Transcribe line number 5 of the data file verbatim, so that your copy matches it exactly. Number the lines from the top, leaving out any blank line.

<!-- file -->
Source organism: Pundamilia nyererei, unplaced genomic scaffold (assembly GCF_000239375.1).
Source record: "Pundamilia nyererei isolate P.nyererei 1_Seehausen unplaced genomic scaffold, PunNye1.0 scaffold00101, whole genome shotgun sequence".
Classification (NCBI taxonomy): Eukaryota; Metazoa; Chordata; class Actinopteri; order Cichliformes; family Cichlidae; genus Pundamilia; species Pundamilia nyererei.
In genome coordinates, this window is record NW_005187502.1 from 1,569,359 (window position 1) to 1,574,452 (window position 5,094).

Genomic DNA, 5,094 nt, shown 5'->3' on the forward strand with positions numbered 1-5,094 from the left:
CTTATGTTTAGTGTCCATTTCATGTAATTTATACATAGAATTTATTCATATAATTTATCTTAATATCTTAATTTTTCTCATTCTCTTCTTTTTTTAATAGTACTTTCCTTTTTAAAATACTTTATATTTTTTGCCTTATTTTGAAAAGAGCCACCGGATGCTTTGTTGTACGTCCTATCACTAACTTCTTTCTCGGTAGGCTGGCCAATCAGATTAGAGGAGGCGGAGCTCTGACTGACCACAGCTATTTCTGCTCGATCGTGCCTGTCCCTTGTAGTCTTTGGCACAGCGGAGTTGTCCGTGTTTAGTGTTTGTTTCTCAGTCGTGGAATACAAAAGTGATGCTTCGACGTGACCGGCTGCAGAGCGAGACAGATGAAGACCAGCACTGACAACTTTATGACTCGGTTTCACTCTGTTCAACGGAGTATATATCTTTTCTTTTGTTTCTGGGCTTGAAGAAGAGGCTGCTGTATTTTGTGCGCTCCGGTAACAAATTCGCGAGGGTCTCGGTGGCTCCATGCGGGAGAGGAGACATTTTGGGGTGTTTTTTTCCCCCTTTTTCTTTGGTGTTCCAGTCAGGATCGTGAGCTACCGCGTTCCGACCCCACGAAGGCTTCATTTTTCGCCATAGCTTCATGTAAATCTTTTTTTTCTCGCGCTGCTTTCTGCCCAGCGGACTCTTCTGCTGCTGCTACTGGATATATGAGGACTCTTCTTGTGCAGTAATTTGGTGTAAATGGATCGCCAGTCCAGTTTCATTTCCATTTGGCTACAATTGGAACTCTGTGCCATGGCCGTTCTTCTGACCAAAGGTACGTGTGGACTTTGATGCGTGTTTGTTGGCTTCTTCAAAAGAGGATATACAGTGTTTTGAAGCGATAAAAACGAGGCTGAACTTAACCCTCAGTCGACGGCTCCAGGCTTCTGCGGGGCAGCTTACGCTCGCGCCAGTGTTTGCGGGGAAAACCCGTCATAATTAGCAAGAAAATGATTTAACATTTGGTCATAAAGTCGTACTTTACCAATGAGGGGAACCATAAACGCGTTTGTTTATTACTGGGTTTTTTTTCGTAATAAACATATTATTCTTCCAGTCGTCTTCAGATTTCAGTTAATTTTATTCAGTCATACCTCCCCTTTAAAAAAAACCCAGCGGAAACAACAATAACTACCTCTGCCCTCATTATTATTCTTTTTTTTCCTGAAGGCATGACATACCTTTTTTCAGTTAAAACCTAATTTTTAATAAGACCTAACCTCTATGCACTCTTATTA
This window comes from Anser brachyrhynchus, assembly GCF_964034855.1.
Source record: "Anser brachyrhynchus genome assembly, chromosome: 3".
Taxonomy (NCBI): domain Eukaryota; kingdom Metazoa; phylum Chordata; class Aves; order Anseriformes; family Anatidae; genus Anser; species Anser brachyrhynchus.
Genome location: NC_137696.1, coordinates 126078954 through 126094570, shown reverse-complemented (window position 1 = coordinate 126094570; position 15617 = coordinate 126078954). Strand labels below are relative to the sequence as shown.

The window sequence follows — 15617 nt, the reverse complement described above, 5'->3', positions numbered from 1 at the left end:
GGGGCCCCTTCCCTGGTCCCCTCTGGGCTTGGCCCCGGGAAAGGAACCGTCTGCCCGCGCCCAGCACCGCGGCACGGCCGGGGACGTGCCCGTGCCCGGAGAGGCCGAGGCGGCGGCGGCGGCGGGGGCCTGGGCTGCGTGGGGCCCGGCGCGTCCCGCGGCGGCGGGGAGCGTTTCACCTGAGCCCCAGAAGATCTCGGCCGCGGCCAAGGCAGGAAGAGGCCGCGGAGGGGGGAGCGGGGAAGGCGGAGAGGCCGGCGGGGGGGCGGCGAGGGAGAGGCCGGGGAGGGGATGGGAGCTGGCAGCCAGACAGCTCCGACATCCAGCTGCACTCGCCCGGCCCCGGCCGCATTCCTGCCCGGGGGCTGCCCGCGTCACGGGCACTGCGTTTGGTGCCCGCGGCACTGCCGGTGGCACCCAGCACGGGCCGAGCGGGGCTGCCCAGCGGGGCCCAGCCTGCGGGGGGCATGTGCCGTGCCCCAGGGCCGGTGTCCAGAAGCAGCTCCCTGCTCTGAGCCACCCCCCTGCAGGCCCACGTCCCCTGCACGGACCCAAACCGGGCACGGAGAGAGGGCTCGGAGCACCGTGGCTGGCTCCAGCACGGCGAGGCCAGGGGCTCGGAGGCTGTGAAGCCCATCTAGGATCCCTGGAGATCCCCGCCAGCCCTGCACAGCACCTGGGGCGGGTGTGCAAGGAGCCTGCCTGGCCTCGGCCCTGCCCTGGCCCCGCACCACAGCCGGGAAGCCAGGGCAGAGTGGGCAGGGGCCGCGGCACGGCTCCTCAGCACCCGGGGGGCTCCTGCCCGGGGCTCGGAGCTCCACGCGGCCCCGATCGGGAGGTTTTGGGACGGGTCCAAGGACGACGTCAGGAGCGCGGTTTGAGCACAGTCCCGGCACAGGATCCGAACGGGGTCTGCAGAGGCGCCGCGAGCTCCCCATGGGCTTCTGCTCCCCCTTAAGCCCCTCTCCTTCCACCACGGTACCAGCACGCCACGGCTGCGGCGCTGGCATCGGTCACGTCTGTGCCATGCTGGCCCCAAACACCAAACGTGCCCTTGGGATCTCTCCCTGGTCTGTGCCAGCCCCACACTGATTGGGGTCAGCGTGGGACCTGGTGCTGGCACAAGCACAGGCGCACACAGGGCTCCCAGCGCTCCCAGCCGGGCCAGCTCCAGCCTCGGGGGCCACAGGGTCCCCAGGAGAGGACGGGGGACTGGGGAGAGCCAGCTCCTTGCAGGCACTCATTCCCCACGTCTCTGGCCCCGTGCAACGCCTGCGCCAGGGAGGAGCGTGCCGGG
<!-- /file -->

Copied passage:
Genomic DNA, 5,094 nt, shown 5'->3' on the forward strand with positions numbered 1-5,094 from the left: